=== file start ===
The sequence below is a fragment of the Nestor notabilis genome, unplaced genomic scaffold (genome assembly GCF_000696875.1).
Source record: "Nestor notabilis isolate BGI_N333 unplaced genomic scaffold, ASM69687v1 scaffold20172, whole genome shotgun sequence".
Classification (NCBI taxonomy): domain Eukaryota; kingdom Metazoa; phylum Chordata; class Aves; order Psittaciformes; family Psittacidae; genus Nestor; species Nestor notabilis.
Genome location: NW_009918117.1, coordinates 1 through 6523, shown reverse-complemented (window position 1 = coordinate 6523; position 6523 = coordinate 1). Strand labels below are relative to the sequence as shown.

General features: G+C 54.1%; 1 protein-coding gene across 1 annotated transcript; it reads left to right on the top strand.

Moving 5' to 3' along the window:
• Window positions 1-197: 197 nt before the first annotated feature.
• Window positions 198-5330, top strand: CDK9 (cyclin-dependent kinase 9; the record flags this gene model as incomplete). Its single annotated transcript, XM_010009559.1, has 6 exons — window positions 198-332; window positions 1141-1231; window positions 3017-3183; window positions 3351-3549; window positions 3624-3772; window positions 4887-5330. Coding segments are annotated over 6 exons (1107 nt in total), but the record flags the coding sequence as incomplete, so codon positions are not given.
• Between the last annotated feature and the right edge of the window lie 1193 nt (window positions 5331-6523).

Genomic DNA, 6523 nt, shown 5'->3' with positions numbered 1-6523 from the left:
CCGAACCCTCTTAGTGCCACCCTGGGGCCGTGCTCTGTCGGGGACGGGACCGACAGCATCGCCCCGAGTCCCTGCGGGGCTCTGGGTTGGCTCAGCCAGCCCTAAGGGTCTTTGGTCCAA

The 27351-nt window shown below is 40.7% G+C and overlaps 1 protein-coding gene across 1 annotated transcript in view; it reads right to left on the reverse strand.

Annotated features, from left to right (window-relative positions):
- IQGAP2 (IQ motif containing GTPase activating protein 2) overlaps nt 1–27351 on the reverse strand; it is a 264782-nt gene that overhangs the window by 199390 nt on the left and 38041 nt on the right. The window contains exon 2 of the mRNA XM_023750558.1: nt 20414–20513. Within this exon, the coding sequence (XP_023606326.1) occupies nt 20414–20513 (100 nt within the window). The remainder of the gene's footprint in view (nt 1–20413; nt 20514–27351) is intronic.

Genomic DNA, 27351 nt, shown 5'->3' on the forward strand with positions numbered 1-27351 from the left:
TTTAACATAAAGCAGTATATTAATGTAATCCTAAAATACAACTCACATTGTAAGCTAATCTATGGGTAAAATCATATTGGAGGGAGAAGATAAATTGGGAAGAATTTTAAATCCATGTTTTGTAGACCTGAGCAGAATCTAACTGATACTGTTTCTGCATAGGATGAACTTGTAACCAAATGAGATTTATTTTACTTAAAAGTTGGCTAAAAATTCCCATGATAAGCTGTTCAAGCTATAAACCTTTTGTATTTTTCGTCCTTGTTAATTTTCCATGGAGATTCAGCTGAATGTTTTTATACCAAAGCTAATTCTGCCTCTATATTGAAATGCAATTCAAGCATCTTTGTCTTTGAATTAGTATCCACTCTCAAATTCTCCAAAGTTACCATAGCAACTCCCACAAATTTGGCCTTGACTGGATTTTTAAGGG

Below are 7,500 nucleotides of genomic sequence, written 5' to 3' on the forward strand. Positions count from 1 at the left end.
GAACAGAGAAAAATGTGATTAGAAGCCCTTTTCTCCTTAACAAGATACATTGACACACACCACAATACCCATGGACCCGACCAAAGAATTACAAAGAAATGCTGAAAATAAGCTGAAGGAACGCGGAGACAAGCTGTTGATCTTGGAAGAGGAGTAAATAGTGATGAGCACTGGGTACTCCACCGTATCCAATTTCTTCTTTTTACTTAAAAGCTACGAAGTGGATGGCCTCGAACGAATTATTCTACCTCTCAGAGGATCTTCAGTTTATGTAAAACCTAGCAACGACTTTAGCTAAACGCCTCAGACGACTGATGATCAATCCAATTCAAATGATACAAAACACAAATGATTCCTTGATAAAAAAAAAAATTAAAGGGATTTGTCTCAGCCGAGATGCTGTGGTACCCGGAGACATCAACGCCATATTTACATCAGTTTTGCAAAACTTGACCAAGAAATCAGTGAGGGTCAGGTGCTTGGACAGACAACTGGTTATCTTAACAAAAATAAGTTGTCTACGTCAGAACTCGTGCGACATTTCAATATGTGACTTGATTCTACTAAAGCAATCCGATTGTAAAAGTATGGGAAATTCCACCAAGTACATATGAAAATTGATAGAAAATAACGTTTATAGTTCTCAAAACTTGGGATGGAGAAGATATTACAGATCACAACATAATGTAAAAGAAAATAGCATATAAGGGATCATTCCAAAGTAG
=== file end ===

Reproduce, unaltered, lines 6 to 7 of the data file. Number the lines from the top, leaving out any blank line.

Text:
Moving 5' to 3' along the window:
• Window positions 1-197: 197 nt before the first annotated feature.